An essential feature of plate tectonics is that only the outer shell of the
Earth, the lithosphere, remains rigid during intervals of geologic time. Be-
cause of their low temperature, rocks in the lithosphere do not significantly
deform on time scales of up to 109 years. The rocks beneath the lithosphere
are sufficiently hot so that solid-state creep can occur. This creep leads to
a fluidlike behavior on geologic time scales. In response to forces, the rock
beneath the lithosphere flows like a fluid.
The lower boundary of the lithosphere is defined to be an isotherm (surface
of constant temperature). A typical value is approximately 1600 K. Rocks
lying above this isotherm are sufficiently cool to behave rigidly, whereas
rocks below this isotherm are sufficiently hot to readily deform. Beneath the
ocean basins the lithosphere has a thickness of about 100 km; beneath the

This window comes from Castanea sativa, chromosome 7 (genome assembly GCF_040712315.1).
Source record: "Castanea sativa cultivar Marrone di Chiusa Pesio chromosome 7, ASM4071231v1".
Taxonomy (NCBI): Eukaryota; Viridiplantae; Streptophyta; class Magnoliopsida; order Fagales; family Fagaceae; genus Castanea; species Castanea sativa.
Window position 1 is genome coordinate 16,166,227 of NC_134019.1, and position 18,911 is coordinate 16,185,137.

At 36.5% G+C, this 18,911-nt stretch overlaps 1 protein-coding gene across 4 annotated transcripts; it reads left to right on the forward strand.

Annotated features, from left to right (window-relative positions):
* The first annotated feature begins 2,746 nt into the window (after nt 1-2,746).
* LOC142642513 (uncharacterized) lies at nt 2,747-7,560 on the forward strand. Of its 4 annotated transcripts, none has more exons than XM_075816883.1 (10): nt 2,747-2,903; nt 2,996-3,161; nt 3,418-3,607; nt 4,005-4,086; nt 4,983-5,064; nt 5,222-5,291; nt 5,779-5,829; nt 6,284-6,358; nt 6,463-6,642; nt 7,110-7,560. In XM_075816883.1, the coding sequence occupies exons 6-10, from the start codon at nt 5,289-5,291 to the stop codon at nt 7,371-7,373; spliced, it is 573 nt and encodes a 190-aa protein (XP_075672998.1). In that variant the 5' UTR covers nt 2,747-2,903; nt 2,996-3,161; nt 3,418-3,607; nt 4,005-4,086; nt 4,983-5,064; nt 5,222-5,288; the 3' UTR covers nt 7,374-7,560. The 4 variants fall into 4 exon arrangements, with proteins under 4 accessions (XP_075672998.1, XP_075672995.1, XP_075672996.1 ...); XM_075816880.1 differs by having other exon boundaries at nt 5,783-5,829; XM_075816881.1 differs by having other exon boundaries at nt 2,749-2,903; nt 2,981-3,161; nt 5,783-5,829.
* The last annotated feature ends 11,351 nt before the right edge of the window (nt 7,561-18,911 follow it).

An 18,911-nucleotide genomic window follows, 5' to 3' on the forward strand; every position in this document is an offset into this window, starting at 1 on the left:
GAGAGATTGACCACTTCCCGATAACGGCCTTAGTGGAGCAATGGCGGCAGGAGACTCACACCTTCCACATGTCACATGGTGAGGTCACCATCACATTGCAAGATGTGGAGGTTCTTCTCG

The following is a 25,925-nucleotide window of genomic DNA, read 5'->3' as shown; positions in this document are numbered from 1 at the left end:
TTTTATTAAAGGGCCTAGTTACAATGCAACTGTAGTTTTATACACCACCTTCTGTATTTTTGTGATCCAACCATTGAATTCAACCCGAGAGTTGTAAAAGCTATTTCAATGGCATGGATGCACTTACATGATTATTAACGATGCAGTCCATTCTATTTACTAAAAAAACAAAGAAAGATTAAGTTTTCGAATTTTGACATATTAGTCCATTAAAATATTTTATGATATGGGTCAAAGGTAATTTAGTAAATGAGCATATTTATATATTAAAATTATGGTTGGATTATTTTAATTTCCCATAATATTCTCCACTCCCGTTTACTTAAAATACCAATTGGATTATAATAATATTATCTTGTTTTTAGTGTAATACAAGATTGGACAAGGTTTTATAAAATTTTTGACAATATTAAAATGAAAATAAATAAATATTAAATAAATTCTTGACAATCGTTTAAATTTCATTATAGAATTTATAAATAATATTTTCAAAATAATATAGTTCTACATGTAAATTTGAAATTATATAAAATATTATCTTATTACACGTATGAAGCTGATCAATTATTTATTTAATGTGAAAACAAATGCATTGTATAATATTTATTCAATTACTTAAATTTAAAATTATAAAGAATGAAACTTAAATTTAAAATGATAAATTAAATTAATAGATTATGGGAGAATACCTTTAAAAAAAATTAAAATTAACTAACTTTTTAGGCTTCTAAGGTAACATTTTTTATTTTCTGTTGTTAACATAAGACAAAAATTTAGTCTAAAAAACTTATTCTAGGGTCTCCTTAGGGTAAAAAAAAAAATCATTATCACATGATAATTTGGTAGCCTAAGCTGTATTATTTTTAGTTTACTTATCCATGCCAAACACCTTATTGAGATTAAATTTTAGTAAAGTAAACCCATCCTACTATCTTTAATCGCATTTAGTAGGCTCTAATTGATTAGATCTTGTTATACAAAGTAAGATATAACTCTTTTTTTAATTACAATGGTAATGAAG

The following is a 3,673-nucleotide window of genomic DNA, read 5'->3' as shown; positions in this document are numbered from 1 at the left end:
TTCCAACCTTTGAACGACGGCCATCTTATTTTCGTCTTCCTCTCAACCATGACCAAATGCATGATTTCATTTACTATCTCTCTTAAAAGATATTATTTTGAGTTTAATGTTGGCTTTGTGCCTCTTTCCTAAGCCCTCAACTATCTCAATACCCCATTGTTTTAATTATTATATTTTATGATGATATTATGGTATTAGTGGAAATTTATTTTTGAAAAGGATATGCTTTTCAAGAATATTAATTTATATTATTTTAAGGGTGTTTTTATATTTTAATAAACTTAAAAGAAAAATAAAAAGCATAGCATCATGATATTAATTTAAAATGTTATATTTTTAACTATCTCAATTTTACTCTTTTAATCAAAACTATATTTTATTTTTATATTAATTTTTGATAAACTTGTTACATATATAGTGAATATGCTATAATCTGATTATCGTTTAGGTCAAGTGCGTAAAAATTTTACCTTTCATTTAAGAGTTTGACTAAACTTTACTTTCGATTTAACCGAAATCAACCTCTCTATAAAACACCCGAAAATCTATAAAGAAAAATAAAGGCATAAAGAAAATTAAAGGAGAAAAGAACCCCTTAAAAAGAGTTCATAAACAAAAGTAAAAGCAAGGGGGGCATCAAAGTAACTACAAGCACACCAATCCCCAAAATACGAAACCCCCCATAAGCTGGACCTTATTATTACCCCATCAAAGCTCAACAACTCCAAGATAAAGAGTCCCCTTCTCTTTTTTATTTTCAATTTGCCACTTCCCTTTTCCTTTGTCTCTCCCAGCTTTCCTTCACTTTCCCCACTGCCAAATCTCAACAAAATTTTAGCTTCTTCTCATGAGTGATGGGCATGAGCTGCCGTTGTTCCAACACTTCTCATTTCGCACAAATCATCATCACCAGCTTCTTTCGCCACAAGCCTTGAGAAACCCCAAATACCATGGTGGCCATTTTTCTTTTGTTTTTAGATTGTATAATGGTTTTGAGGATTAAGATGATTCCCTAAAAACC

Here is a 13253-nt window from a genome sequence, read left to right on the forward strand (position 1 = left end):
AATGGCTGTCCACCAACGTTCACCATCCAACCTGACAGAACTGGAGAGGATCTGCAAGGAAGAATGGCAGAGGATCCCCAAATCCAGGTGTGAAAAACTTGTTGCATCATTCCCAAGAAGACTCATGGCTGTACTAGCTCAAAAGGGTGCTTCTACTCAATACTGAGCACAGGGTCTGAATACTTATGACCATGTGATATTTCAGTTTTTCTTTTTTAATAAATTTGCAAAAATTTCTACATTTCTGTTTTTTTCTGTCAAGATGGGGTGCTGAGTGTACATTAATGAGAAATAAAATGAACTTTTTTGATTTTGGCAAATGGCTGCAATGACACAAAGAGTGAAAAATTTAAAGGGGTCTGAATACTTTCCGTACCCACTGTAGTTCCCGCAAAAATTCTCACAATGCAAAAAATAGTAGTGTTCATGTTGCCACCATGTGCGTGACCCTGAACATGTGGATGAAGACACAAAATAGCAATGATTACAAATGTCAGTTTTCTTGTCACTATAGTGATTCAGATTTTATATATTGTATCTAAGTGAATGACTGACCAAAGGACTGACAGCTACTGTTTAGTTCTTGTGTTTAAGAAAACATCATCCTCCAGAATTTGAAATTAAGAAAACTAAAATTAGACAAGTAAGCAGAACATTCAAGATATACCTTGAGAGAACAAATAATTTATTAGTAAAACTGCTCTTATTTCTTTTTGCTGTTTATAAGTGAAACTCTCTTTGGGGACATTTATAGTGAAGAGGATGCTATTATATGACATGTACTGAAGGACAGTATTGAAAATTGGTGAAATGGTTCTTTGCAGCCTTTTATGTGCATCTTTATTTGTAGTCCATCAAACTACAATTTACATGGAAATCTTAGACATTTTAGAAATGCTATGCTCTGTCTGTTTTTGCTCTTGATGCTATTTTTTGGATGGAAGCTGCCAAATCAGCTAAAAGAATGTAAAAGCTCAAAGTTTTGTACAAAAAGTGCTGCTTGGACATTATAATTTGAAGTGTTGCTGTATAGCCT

continents the thickness is about twice this value. Because the thickness of
the lithosphere is only 2 to 4% of the radius of the Earth, the lithosphere
is a thin shell. This shell is broken up into a number of plates that are in
relative motion with respect to one another. The rigidity of the lithosphere
ensures, however, that the interiors of the plates do not deform significantly.
The rigidity of the lithosphere allows the plates to transmit elastic stresses
during geologic intervals. The plates act as stress guides. Stresses that are
applied at the boundaries of a plate can be transmitted throughout the
interior of the plate. The ability of the plates to transmit stress over large
distances has important implications with regard to the driving mechanism
of plate tectonics.